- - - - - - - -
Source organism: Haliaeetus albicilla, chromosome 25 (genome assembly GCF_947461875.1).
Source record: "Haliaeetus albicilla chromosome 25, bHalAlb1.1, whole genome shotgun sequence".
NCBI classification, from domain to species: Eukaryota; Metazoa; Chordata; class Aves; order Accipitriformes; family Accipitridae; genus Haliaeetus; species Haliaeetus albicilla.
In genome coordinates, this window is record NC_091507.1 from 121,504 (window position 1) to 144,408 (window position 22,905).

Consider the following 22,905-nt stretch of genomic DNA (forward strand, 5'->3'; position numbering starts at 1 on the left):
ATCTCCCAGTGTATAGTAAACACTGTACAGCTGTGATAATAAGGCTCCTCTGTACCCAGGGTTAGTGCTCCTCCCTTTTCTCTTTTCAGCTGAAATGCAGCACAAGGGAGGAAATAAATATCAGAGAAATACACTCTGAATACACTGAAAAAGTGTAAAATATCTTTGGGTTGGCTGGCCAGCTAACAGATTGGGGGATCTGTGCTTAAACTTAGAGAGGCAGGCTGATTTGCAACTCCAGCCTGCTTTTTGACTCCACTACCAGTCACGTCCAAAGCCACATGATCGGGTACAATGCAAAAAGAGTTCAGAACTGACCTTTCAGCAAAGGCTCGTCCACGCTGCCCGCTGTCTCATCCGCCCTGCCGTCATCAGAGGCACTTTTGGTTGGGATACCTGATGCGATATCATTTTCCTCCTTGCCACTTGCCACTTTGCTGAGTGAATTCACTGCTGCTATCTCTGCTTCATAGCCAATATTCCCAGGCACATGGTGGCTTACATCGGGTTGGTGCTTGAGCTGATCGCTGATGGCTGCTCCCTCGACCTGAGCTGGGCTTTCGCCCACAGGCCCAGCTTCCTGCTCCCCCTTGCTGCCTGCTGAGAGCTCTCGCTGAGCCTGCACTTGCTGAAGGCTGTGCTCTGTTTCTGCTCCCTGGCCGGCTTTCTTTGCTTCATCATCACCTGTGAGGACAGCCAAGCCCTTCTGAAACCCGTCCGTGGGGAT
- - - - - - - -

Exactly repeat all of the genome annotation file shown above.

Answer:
Source organism: Haliaeetus albicilla, chromosome 25 (genome assembly GCF_947461875.1).
Source record: "Haliaeetus albicilla chromosome 25, bHalAlb1.1, whole genome shotgun sequence".
NCBI classification, from domain to species: Eukaryota; Metazoa; Chordata; class Aves; order Accipitriformes; family Accipitridae; genus Haliaeetus; species Haliaeetus albicilla.
In genome coordinates, this window is record NC_091507.1 from 121,504 (window position 1) to 144,408 (window position 22,905).

Consider the following 22,905-nt stretch of genomic DNA (forward strand, 5'->3'; position numbering starts at 1 on the left):
ATCTCCCAGTGTATAGTAAACACTGTACAGCTGTGATAATAAGGCTCCTCTGTACCCAGGGTTAGTGCTCCTCCCTTTTCTCTTTTCAGCTGAAATGCAGCACAAGGGAGGAAATAAATATCAGAGAAATACACTCTGAATACACTGAAAAAGTGTAAAATATCTTTGGGTTGGCTGGCCAGCTAACAGATTGGGGGATCTGTGCTTAAACTTAGAGAGGCAGGCTGATTTGCAACTCCAGCCTGCTTTTTGACTCCACTACCAGTCACGTCCAAAGCCACATGATCGGGTACAATGCAAAAAGAGTTCAGAACTGACCTTTCAGCAAAGGCTCGTCCACGCTGCCCGCTGTCTCATCCGCCCTGCCGTCATCAGAGGCACTTTTGGTTGGGATACCTGATGCGATATCATTTTCCTCCTTGCCACTTGCCACTTTGCTGAGTGAATTCACTGCTGCTATCTCTGCTTCATAGCCAATATTCCCAGGCACATGGTGGCTTACATCGGGTTGGTGCTTGAGCTGATCGCTGATGGCTGCTCCCTCGACCTGAGCTGGGCTTTCGCCCACAGGCCCAGCTTCCTGCTCCCCCTTGCTGCCTGCTGAGAGCTCTCGCTGAGCCTGCACTTGCTGAAGGCTGTGCTCTGTTTCTGCTCCCTGGCCGGCTTTCTTTGCTTCATCATCACCTGTGAGGACAGCCAAGCCCTTCTGAAACCCGTCCGTGGGGAT